Kate – review

Brief synopsis: In revenge after killing a member of the Yakuza, an assassin is poisoned. Dying, she has less than twenty hours to find the person responsible for ordering her death.

She kidnaps the niece of whom she believes ordered her death, hoping to flush him out.

Is it any good?: Kate is an entertaining actioner in the vein of Salt or Atomic Blonde. Playing the role of a contract killer, Kate, Mary Elizabeth Winstead ably carries the film.

With violent, kinetic action, set pieces, Kate is an exciting actioner set against a neon-lit Japanese cityscape.

Spoiler territory: In Osaka, Japan, Kate (Mary Elizabeth Winstead) is declining Varrick’s (Woody Harrelson) advice to use a scope. He presses home that this mission cannot go wrong.

She reminds him that she has not missed a shot in a dozen years. She leaves to go and position herself in the vantage point for the incoming target.

The car with the target arrives. A teenage girl gets out. She runs around the car, her father getting out on the other side. The target is open, Kate hears via her headset (Elysia Rotaru – voice).

Kate hesitates; there is a child. The voice repeats the target is open. She has to take the shot. Kate shoots, killing the girl’s father in front of her.

Sometime later, she is in Tokyo. She has told Varrick that she wants to retire. She will finish the Japan job after that; she is finished. She goes to a bar in Tokyo, trying to get some normalcy in her life.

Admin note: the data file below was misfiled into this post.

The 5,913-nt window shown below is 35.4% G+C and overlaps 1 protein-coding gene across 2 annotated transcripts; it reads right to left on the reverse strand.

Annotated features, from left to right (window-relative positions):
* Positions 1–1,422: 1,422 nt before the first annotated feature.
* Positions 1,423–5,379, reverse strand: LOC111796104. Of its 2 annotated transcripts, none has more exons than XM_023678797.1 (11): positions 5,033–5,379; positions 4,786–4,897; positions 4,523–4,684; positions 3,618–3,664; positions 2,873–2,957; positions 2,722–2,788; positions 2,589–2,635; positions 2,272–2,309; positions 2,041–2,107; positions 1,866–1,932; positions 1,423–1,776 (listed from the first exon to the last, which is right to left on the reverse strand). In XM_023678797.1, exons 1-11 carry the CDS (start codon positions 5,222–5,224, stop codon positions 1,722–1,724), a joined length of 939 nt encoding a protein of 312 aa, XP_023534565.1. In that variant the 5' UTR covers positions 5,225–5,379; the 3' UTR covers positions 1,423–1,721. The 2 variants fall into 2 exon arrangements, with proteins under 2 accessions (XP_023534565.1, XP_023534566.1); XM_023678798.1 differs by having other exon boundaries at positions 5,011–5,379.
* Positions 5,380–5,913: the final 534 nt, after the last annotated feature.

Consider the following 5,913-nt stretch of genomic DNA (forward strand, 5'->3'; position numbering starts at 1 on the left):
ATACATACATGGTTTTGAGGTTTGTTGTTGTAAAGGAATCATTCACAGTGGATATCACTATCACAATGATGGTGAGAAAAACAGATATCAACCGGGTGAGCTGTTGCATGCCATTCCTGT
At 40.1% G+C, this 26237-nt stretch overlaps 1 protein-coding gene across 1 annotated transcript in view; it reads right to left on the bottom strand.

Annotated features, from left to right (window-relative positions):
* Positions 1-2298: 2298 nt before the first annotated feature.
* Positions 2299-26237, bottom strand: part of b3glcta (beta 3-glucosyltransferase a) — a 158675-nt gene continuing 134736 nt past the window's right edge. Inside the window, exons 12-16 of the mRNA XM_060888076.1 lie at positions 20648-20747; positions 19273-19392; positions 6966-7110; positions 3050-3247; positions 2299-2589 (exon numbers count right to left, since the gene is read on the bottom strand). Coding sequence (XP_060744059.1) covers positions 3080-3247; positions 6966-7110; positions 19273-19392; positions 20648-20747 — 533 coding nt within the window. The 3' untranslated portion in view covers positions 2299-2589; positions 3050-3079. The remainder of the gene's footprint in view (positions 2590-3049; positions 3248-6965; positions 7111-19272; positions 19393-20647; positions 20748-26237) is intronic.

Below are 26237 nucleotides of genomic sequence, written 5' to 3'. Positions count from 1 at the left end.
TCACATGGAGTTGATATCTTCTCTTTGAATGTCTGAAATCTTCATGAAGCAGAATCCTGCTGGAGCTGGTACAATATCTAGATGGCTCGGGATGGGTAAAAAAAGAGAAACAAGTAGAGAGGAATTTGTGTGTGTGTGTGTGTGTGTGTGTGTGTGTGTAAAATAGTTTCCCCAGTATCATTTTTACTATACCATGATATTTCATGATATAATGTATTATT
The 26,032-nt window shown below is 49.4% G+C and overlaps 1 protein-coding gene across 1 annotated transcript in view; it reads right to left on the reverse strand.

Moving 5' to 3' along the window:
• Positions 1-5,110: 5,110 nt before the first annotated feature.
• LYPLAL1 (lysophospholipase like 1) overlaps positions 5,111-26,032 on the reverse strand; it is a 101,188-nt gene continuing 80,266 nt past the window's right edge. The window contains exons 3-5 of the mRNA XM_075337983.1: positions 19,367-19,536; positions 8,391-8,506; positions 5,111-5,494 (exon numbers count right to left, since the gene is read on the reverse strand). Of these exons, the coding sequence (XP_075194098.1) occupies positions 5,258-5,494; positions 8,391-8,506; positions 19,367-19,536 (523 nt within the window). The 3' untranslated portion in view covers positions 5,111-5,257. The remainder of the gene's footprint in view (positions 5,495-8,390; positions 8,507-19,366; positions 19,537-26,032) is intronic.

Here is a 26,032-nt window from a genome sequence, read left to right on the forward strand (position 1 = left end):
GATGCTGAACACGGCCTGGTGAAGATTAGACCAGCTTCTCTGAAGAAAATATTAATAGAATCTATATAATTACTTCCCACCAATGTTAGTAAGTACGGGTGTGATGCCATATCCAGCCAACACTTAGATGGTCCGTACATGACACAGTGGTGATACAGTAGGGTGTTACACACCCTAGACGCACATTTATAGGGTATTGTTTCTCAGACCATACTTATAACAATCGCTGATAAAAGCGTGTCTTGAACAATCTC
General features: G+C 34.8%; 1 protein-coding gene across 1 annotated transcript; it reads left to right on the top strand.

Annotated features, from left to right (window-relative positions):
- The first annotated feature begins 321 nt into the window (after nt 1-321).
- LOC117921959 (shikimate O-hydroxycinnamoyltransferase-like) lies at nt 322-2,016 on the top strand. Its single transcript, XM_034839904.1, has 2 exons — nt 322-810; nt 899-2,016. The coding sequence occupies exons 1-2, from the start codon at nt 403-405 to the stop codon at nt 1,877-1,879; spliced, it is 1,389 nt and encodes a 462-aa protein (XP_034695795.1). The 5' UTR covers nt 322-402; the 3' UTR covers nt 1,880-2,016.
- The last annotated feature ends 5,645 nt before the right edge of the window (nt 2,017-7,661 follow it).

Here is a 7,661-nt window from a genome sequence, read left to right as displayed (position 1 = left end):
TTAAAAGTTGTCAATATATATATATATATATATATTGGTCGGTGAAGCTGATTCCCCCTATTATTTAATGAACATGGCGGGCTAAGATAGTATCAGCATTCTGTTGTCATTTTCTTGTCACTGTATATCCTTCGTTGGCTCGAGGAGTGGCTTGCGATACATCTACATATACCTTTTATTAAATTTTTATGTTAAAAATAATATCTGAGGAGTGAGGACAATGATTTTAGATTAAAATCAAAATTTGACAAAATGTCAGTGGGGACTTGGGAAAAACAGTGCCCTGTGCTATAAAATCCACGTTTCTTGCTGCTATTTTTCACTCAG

She meets Stephen (Michiel Huisman). They have an evening of passion before Kate gets a text. The final job is on. Kate tells Stephen he has to go. She pays him.

Kate goes to the location where her intended target is going to be. She waits patiently, scope trained on the area. She does not feel right, a little unsteady.

The target appears, Kate gets the okay and takes the shot. She misses. The target, warned by the attack, is bundled into a car. Kate, against the wishes of the voice, pursues the target.

She is struggling, having ingested something that is affecting her. She steals a car and chases the target. The poison coursing through her, makes her pass out.

She wakes up in hospital. There is a radioactive poison in her body. She has about twenty hours to live. Kate recalls drinking wine with Stephen. He did not drink the wine.

Kate leaves the hospital, but not before forcing the doctor (Hirotaka Renge) to help her steal stimulants. She goes and sees Stephen, having memorised his address.

She wants to know who wants her dead. Stephen tells her he does not know. She threatens to kill his wife, Kanako (Mari Yamamoto). Stephen relents, telling her that Sato (Koji Nishiyama), part of the Kijima (Jun Kunimura) Yakuza clan.

She goes and sees Varrick. She tells him she is dying and wants to know why. Varrick tells her that she killed Kijima’s younger brother in Osaka. It is revenge and a matter of honour.

He directs her to a local club that Sato and other members of the clan hang out. Kate goes to the club. She kills multiple henchmen and lower level Yakuza. She wants to know where Kijima is.